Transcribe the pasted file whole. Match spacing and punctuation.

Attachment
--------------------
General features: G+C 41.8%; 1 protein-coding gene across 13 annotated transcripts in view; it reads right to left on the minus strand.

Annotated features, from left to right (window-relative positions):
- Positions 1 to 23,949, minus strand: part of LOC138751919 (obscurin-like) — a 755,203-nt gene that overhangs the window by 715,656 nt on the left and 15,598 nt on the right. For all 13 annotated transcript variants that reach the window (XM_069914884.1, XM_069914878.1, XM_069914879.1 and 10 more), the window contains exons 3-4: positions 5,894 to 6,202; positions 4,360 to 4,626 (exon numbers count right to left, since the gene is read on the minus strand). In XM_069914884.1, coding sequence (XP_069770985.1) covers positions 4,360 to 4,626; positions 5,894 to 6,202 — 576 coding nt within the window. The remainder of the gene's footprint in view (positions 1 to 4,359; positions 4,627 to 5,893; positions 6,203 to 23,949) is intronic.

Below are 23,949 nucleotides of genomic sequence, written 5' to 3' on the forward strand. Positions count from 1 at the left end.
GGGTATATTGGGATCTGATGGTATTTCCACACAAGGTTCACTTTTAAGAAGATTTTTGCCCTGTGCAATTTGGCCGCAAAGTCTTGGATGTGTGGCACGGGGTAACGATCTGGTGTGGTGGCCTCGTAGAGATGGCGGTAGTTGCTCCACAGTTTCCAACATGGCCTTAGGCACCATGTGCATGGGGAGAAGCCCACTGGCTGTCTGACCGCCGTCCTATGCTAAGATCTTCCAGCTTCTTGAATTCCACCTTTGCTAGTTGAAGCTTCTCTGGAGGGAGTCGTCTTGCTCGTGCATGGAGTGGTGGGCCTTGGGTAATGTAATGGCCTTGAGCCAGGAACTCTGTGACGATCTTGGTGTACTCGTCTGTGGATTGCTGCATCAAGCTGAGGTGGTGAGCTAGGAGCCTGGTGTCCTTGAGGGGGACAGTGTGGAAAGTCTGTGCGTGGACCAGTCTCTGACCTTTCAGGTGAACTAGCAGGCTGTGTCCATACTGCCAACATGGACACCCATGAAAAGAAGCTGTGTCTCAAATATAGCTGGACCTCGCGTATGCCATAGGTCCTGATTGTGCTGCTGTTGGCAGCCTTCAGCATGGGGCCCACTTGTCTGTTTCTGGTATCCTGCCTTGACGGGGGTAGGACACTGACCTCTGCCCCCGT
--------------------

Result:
General features: G+C 41.8%; 1 protein-coding gene across 13 annotated transcripts in view; it reads right to left on the minus strand.

Annotated features, from left to right (window-relative positions):
- Positions 1 to 23,949, minus strand: part of LOC138751919 (obscurin-like) — a 755,203-nt gene that overhangs the window by 715,656 nt on the left and 15,598 nt on the right. For all 13 annotated transcript variants that reach the window (XM_069914884.1, XM_069914878.1, XM_069914879.1 and 10 more), the window contains exons 3-4: positions 5,894 to 6,202; positions 4,360 to 4,626 (exon numbers count right to left, since the gene is read on the minus strand). In XM_069914884.1, coding sequence (XP_069770985.1) covers positions 4,360 to 4,626; positions 5,894 to 6,202 — 576 coding nt within the window. The remainder of the gene's footprint in view (positions 1 to 4,359; positions 4,627 to 5,893; positions 6,203 to 23,949) is intronic.

Below are 23,949 nucleotides of genomic sequence, written 5' to 3' on the forward strand. Positions count from 1 at the left end.
GGGTATATTGGGATCTGATGGTATTTCCACACAAGGTTCACTTTTAAGAAGATTTTTGCCCTGTGCAATTTGGCCGCAAAGTCTTGGATGTGTGGCACGGGGTAACGATCTGGTGTGGTGGCCTCGTAGAGATGGCGGTAGTTGCTCCACAGTTTCCAACATGGCCTTAGGCACCATGTGCATGGGGAGAAGCCCACTGGCTGTCTGACCGCCGTCCTATGCTAAGATCTTCCAGCTTCTTGAATTCCACCTTTGCTAGTTGAAGCTTCTCTGGAGGGAGTCGTCTTGCTCGTGCATGGAGTGGTGGGCCTTGGGTAATGTAATGGCCTTGAGCCAGGAACTCTGTGACGATCTTGGTGTACTCGTCTGTGGATTGCTGCATCAAGCTGAGGTGGTGAGCTAGGAGCCTGGTGTCCTTGAGGGGGACAGTGTGGAAAGTCTGTGCGTGGACCAGTCTCTGACCTTTCAGGTGAACTAGCAGGCTGTGTCCATACTGCCAACATGGACACCCATGAAAAGAAGCTGTGTCTCAAATATAGCTGGACCTCGCGTATGCCATAGGTCCTGATTGTGCTGCTGTTGGCAGCCTTCAGCATGGGGCCCACTTGTCTGTTTCTGGTATCCTGCCTTGACGGGGGTAGGACACTGACCTCTGCCCCCGT